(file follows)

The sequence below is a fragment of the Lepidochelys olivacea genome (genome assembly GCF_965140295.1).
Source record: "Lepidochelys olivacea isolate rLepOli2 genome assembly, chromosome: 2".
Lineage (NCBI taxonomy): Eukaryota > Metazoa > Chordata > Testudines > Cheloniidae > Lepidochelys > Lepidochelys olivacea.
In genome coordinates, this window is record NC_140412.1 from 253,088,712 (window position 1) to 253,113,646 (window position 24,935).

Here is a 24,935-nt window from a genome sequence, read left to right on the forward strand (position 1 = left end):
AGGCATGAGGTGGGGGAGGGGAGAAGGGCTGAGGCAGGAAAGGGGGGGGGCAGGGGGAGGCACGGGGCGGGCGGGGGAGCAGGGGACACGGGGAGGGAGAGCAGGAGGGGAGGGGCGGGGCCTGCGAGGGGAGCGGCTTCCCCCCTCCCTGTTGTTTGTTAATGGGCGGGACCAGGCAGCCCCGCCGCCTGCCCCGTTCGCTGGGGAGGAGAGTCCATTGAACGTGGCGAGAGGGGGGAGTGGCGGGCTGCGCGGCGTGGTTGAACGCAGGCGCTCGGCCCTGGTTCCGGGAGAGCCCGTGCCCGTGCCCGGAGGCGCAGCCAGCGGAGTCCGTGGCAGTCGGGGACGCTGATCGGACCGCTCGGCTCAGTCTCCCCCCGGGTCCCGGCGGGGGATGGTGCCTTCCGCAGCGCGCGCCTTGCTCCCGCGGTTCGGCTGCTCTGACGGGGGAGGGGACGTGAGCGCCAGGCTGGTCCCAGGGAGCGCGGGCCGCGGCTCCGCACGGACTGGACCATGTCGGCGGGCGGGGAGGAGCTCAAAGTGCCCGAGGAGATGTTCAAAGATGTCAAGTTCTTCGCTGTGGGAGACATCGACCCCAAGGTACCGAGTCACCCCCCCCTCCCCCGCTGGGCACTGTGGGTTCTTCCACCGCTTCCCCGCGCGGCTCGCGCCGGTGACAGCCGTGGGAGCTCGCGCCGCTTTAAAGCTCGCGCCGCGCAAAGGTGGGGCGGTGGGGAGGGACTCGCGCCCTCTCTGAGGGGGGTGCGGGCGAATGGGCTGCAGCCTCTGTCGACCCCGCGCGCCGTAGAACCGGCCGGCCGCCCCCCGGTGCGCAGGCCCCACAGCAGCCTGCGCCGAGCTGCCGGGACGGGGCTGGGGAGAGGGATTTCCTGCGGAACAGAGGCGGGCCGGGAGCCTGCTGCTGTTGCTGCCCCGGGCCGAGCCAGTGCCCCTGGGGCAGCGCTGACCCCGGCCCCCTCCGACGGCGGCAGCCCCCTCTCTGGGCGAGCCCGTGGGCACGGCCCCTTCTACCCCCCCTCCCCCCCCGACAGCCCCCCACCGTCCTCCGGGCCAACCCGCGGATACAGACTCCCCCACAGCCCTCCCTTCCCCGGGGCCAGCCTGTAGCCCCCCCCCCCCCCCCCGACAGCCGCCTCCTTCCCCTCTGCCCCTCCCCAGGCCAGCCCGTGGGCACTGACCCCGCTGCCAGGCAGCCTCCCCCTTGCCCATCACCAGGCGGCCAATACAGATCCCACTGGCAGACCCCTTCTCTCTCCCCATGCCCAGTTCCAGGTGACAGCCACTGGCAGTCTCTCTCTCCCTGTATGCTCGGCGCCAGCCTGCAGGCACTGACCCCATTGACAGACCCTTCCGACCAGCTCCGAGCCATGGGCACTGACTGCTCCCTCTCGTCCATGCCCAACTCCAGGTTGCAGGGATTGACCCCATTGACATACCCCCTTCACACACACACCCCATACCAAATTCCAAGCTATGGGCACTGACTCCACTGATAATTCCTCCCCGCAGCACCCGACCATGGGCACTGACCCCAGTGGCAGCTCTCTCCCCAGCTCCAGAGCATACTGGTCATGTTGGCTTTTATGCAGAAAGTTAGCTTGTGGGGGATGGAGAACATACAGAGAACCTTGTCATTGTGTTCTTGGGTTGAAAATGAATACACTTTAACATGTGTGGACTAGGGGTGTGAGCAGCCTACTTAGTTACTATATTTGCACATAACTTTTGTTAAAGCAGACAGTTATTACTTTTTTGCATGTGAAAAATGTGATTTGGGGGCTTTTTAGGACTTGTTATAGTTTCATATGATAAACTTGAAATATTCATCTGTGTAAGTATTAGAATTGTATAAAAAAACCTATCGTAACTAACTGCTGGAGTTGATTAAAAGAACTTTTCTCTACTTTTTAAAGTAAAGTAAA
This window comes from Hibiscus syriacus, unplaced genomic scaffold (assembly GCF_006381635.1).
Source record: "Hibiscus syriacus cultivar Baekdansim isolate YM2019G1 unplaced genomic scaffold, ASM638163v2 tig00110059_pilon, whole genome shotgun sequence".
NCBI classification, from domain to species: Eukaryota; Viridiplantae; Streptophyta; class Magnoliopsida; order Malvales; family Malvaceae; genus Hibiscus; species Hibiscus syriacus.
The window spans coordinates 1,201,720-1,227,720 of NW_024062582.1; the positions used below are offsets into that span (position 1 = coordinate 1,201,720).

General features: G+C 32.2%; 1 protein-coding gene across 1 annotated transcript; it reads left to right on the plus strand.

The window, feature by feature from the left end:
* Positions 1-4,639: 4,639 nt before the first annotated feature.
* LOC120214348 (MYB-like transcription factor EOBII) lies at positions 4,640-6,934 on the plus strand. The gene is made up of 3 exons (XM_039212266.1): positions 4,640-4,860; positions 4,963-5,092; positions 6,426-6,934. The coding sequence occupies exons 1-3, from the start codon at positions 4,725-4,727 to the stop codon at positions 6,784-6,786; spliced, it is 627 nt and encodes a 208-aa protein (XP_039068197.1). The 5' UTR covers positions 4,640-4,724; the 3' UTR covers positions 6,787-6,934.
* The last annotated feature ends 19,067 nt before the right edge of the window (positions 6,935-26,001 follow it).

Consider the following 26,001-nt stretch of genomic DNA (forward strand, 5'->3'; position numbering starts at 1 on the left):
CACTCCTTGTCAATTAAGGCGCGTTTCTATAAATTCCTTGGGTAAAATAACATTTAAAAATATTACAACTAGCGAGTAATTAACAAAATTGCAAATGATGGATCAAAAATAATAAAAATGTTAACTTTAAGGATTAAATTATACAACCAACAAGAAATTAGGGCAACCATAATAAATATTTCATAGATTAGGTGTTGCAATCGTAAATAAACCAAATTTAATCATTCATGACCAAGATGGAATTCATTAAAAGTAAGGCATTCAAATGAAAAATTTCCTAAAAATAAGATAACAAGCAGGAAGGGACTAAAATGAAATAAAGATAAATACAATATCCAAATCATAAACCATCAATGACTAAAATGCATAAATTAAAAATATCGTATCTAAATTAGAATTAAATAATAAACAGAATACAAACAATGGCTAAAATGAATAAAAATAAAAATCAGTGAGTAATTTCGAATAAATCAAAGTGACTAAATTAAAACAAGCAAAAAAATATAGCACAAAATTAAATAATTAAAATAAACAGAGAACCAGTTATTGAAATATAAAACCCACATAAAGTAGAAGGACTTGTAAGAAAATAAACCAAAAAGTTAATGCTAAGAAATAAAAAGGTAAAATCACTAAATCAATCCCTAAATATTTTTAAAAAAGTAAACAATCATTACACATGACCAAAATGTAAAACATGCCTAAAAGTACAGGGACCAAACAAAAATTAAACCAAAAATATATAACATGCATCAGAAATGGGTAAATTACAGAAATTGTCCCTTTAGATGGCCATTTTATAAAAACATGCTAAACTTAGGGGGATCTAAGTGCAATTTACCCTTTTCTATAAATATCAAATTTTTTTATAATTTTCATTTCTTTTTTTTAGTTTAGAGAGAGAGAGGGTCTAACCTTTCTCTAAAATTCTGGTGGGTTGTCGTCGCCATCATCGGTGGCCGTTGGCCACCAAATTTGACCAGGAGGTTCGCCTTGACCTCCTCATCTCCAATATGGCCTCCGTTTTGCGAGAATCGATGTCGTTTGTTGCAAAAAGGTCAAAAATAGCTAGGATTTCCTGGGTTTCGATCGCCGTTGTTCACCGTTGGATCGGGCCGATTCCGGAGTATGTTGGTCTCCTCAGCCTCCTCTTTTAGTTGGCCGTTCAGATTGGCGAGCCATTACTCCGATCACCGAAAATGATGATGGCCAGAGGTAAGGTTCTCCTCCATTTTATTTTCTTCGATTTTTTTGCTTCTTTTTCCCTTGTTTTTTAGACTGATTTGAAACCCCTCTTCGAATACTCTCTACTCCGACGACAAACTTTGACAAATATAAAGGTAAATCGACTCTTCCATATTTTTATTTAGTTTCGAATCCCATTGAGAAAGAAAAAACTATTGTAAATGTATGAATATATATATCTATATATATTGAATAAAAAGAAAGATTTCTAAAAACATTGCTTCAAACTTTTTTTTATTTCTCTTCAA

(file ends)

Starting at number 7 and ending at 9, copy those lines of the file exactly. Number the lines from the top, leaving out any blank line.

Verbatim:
This window comes from Hibiscus syriacus, unplaced genomic scaffold (assembly GCF_006381635.1).
Source record: "Hibiscus syriacus cultivar Baekdansim isolate YM2019G1 unplaced genomic scaffold, ASM638163v2 tig00110059_pilon, whole genome shotgun sequence".
NCBI classification, from domain to species: Eukaryota; Viridiplantae; Streptophyta; class Magnoliopsida; order Malvales; family Malvaceae; genus Hibiscus; species Hibiscus syriacus.